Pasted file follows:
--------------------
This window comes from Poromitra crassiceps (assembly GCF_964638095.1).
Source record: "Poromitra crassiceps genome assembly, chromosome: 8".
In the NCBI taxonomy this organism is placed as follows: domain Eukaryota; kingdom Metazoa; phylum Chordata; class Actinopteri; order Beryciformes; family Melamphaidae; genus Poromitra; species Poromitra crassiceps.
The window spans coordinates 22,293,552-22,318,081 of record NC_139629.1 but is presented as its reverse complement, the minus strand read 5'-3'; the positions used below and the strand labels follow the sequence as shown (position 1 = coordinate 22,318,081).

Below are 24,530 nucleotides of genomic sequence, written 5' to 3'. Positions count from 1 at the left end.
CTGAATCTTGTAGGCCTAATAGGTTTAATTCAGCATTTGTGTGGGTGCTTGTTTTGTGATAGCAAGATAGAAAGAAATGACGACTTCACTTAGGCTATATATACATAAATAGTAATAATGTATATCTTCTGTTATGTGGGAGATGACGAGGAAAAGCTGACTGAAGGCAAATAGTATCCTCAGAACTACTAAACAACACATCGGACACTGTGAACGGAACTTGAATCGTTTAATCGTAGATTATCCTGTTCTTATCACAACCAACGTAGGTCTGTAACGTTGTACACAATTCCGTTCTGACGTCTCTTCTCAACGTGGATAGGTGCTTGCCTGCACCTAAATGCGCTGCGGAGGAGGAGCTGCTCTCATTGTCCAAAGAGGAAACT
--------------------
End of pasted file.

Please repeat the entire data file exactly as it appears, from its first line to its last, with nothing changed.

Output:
This window comes from Poromitra crassiceps (assembly GCF_964638095.1).
Source record: "Poromitra crassiceps genome assembly, chromosome: 8".
In the NCBI taxonomy this organism is placed as follows: domain Eukaryota; kingdom Metazoa; phylum Chordata; class Actinopteri; order Beryciformes; family Melamphaidae; genus Poromitra; species Poromitra crassiceps.
The window spans coordinates 22,293,552-22,318,081 of record NC_139629.1 but is presented as its reverse complement, the minus strand read 5'-3'; the positions used below and the strand labels follow the sequence as shown (position 1 = coordinate 22,318,081).

Below are 24,530 nucleotides of genomic sequence, written 5' to 3'. Positions count from 1 at the left end.
CTGAATCTTGTAGGCCTAATAGGTTTAATTCAGCATTTGTGTGGGTGCTTGTTTTGTGATAGCAAGATAGAAAGAAATGACGACTTCACTTAGGCTATATATACATAAATAGTAATAATGTATATCTTCTGTTATGTGGGAGATGACGAGGAAAAGCTGACTGAAGGCAAATAGTATCCTCAGAACTACTAAACAACACATCGGACACTGTGAACGGAACTTGAATCGTTTAATCGTAGATTATCCTGTTCTTATCACAACCAACGTAGGTCTGTAACGTTGTACACAATTCCGTTCTGACGTCTCTTCTCAACGTGGATAGGTGCTTGCCTGCACCTAAATGCGCTGCGGAGGAGGAGCTGCTCTCATTGTCCAAAGAGGAAACT